For the third time I am writing to get in touch with you by letter.
I hope that it will reach you. Some time ago when I left the 6th
Group, I arrived by way of Gardeleben in Wittstock where I made
my ten jumps. Then I came to my regiment in France and to my company.
We were stationed in Brittany, near Brest. When the invasion started
we moved out approximately 30-40 km daily, but only at night. During
the day American fighter-bombers controlled the area. Then were
put into line east of St. Lo, approximately 5 km. Away from the
town. When we were committed our company strength was 170. Then
the 11, July arrived and the most terrible and gruesome day of my
life. At 0300 our company sector got such a dense hail of artillery
and mortar fire, that we thought the world was coming to an end.
In addition to that, the rumbling of motors and rattling could be
heard in the enemy lines - tanks. It scared the pants off us. We
could expect a very juicy attack. If we thought that the artillery
fire had reached it's climax, we were disillusioned at 0530. At
that time a tremendous firing started which continued to 0615. Then
tanks arrived. The movement of tanks, however, is somewhat difficult
here in Normandy. As we at home have our fields fenced in by wire
and wooden fences, so the fields over here are lined with hedgerows.
They are about five feet high, and have the same thickness. These
hedgerows are winding crisscross through the terrain. We dig in
behind these walls and the Americans do the same. It is a regular
Well on that 11 July the tanks were rolling toward us. They shot
with their guns through the hedgerows as though cake dough. Sharpshooters
gave us a lot of trouble. You must know however, that the Americans
are using H.E. ammunition, which tears terrible wounds. Around 1000
the order came to withdraw, as the position could not be held. I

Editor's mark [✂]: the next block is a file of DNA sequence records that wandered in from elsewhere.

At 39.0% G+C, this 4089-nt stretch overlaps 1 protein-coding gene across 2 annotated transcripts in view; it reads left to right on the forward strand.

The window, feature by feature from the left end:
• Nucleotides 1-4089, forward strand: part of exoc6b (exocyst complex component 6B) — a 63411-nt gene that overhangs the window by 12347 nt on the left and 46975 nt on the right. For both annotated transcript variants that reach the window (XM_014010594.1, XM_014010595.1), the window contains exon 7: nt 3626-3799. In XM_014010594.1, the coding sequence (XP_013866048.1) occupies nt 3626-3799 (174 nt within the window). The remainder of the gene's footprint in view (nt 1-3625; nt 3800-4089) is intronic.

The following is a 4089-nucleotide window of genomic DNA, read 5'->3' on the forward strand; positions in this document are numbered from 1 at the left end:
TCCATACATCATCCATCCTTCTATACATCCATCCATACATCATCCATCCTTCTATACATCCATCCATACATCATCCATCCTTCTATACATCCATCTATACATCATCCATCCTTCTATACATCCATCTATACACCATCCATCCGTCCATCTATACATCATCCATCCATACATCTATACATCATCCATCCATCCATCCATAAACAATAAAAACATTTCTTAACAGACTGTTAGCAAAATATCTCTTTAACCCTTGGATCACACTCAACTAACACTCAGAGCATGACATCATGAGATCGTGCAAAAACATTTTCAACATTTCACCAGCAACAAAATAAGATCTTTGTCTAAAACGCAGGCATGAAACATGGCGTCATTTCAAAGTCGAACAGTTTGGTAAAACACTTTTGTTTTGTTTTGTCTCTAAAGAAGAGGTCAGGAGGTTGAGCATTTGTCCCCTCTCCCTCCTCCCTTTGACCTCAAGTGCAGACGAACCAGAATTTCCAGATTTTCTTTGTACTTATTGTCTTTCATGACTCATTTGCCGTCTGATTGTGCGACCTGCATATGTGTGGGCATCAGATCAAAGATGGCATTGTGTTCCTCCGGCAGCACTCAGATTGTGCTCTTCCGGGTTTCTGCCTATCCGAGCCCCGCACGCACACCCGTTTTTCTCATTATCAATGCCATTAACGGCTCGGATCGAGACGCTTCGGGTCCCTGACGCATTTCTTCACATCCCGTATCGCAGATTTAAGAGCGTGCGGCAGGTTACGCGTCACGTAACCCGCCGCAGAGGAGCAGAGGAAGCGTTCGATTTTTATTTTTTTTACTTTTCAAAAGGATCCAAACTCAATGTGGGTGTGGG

had one wounded in my MG position. When I wanted to get him in position
with the help of someone else, a shell landed 2 yards away from
us. The wounded fellow got another piece of shrapnel in his side,
and the other fellow also was wounded. I however did not get one
single piece of shrapnel. Anyway, on that day I escaped death just
by a few seconds a hundred times. A piece of shrapnel penetrated
through the leather strap of my MG and was thus diverted from my
chest. In this way I could name many instances.
At 1135 I left the platoon sector as last man. Carried my MG through
the enemy lines into a slightly more protected defile and crept
back again with another fellow to get the wounded. It was time to
get them, for tanks were moving 30 yards from us.
On our way back we were covered again with terrific artillery fire.
We were just lying in an open area. Every moment, I expected deadly
shrapnel. At that moment I lost my nerves. The others acted just
like me. When one hears for hours the whining, whistling and bursting
of shells and the moaning and groaning of the wounded, one does
not feel too well. Altogether it was Hell.
Our company has only 30 men left. In the meantime it was reorganized
to a certain extent. We are now located in a somewhat more quiet
sector, i.e., what we call quiet. We are expecting a new attack
supported by tanks today or tomorrow.
I have been recommended for the Air Force Ground Fighting Badge,
on account of the hand-to-hand fighting on 11th and 12th of July.
Now I would like to finish this letter. I gave you sufficient reading
material, I guess. Hope to hear from you soon.
Best Regards -
Your friend, Helmut.
(Contributed by Maurice Higginbotham)